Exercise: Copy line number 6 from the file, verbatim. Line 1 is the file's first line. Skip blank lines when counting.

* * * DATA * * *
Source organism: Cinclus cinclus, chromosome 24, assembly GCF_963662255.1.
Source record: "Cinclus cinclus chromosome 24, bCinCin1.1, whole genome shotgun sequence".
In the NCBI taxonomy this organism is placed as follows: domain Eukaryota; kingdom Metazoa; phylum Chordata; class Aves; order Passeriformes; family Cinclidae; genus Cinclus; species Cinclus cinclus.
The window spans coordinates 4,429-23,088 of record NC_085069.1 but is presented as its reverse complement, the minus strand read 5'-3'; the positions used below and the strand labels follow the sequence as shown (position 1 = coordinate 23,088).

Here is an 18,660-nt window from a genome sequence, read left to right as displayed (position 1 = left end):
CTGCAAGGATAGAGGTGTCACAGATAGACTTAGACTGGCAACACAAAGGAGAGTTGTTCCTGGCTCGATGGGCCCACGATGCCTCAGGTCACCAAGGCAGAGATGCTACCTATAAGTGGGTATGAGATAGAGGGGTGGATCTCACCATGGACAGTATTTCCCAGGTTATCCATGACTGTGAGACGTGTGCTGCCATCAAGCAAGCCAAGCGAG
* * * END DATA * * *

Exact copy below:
CTGCAAGGATAGAGGTGTCACAGATAGACTTAGACTGGCAACACAAAGGAGAGTTGTTCCTGGCTCGATGGGCCCACGATGCCTCAGGTCACCAAGGCAGAGATGCTACCTATAAGTGGGTATGAGATAGAGGGGTGGATCTCACCATGGACAGTATTTCCCAGGTTATCCATGACTGTGAGACGTGTGCTGCCATCAAGCAAGCCAAGCGAG